Committed to Cultivating Leadership from the Ground Up 

By Tina Jenkins Bell 
BAPA School Liaison 

When Mercedes Z. Sheppard, Morgan Park Academy’s Head of School, was a teenager, she loved math and analytics. With an undergraduate degree in accounting and an MBA in finance, Sheppard began her career in banking, where she ascended to Officer in the Treasury and Capital Markets division of ABN AMRO Bank. In 1996, she accepted a teaching position at Morgan Park Academy. Taking that position changed the trajectory of her career.  

At MPA, Sheppard taught accounting. After four years, the former Head of School encouraged Sheppard to apply for an administrative role. Sheppard’s roles went from teacher to business manager, to assistant head of finance, to Assistant Head of School.  

In 2014, Sheppard became MPA’s first Black Head of School and the second woman to lead the Academy, which was established in 1873 as an all-white-male, military academy. When asked if she saw herself in her current role as a young girl, she said, “Oh, God, no. When I started my career, I would have never seen myself leading a 148-year-old institution. But, right now, I can’t see myself doing anything else.” 

Q:  You’ve worked in corporate banking, as a teacher, in administration at MPA, and now head of school. Which role was the most challenging and why? 

A:  Being head of school has its challenges because ultimately, I feel responsible for everything that happens at the school. In the last year with COVID, the decision to return to school was by far the hardest decision I’ve ever had to make professionally. Still, I can’t discount the challenges of being a teacher.  

Q: What were some of your priorities when you started? 

A:  First and foremost, internally, I wanted to instill the confidence in the quality of professionalism among our teachers because they are truly amazing. Our teachers understand the success of our students comes in the relationship part, not just what happens in the classroom but what happens outside of the classroom. So, I wanted our teachers to know how important they were to the success of the Academy and their value in our community. Part of that was identifying internal leadership within the school and among our teachers. We identified curriculum leaders who had been long-standing teachers who had knowledge of what made our curriculum unique. We pulled principals and assistant principals from our teaching pool and gave our teachers more time to spend on professional development. I spent a lot of time opening doors for teachers interested in and qualified for leadership roles. I positioned our teachers as resources for the community by encouraging them to write blogs on why we do the things we do and lead group discussions with parents. 

The International program was another priority. We had just started our International Student Program, so I traveled quite a bit at the beginning of my tenure, creating relationships and partnerships. We now have sister schools in China and Greece. 

 Of course, maintaining enrollment and parent confidence as well as the excellence of the Academy were all important priorities for me. 

Q: Have you achieved any of these priorities? 

A:  Yes. According to, the Academy is ranked among the top 10 percent as Best K-12 Schools; that speaks to our academic excellence. We also finished our five-year academic plan last school year. Now, we’ve been through a pandemic, and we are definitely looking at our plan and evaluating how the pandemic has changed it. The positives that have come out of the pandemic is we have taken leaps and bounds in our use of technology.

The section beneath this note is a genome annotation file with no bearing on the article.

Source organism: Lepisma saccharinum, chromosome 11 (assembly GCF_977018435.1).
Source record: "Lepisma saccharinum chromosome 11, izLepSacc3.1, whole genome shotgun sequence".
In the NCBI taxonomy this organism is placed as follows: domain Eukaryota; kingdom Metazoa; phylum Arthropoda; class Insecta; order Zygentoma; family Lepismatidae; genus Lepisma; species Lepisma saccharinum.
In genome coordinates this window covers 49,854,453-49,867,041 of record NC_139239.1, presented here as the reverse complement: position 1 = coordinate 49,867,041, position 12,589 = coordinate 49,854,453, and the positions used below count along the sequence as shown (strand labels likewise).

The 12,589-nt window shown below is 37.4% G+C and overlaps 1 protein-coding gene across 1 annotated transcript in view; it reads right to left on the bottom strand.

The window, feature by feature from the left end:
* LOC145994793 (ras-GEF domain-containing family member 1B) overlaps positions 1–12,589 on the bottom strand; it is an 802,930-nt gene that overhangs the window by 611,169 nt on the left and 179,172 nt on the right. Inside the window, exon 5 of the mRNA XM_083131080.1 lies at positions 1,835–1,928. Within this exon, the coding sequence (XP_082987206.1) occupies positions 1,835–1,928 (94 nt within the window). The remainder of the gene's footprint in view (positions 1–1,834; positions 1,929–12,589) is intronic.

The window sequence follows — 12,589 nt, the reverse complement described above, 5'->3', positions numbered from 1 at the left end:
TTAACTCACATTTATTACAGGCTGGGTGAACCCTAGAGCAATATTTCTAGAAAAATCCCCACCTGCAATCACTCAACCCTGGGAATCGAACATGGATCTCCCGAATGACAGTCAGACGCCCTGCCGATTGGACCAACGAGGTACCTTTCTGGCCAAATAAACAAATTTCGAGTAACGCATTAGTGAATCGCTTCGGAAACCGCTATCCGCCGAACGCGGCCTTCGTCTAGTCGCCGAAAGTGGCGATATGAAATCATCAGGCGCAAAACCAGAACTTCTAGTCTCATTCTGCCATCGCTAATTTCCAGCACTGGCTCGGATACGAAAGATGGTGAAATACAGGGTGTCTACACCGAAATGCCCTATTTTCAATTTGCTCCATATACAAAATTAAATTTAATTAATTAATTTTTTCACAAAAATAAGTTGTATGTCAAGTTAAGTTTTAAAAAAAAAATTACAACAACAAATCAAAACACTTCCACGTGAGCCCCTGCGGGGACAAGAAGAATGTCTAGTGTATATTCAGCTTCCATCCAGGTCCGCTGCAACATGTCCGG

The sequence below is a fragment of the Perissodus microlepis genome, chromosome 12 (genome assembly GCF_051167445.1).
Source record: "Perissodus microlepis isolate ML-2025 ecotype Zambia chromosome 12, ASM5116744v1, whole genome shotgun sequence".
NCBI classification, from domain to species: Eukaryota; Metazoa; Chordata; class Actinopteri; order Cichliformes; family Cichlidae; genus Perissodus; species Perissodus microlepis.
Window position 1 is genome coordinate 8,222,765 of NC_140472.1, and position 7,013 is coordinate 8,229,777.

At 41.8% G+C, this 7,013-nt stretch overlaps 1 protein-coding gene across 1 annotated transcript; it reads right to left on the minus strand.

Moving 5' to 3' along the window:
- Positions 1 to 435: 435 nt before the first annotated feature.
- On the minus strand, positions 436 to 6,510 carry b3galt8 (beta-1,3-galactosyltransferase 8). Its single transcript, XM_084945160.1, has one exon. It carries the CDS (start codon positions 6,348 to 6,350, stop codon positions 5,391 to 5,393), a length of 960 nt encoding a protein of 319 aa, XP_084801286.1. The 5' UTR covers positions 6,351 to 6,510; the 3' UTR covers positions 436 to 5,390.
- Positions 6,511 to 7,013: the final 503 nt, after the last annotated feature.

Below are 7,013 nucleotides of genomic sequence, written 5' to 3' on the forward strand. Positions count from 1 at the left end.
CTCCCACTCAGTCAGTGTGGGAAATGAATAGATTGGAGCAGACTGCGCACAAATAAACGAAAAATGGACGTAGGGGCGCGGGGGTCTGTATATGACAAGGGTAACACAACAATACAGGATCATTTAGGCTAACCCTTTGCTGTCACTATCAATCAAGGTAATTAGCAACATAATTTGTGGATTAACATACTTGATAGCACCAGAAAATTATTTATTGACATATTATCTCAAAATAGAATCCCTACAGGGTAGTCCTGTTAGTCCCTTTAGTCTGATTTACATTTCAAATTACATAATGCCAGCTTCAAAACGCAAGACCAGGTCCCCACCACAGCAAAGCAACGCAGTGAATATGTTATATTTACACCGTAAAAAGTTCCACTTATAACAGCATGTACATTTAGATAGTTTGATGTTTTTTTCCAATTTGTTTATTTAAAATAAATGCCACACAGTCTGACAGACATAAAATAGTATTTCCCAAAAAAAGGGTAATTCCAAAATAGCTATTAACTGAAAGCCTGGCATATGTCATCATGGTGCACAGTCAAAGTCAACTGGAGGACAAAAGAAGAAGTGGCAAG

Q:  Who are some of your role models and why? 

A:  Beverly Biggs, who was a trustee at the Academy when I started and a former Lower School Head of School at the Chicago Lab Schools before that, taught me the importance of speaking up and speaking out and being collaborative in an environment where you may be the only female at the table. 

Barbara Tubutis was another amazing person who understood people. She used to always tell me you should be able to make decisions with people in a setting that shows you’re the highest ranking in the room while also respecting everyone else was important, too.  

Outside of the school, my mom, Rose Marie Thompson’s salient advice has helped me make some of the hardest decisions I’ve ever had to make in my life. .. My mother was a mom, confidante, wise sage and literally the queen of common sense. She’d always say, “Don’t overthink it.” My mom was by far my cheerleader and influencer. 

Q:  For the young person stepping foot into his, her, or their first job and vying to be a leader, what advice would you like to share? 

A:  First, make no assumptions about the people in the room. Every person you encounter or meet has to stand on their own, so you don’t want to discount anyone for superficial reasons. That person could become your ally or mentor or change the trajectory of your professional experience. Second, don’t wait until your first job to build leadership skills. You can begin learning how to read and interact with people by joining organizations, like athletics, student council, or chorus in high school or college. All of these experiences prepare you to lead, and you should enjoy the journey. Finally, especially for female professionals, understand  your voice is everything.  

Sheppard is a Beverly/Morgan Park resident. She refers to her daughters, Anna, 14, and Rachel, 18, as MPA lifers, both have attended the Academy since Pre-K3. She and her husband Sylvester recently celebrated their 27th anniversary.  




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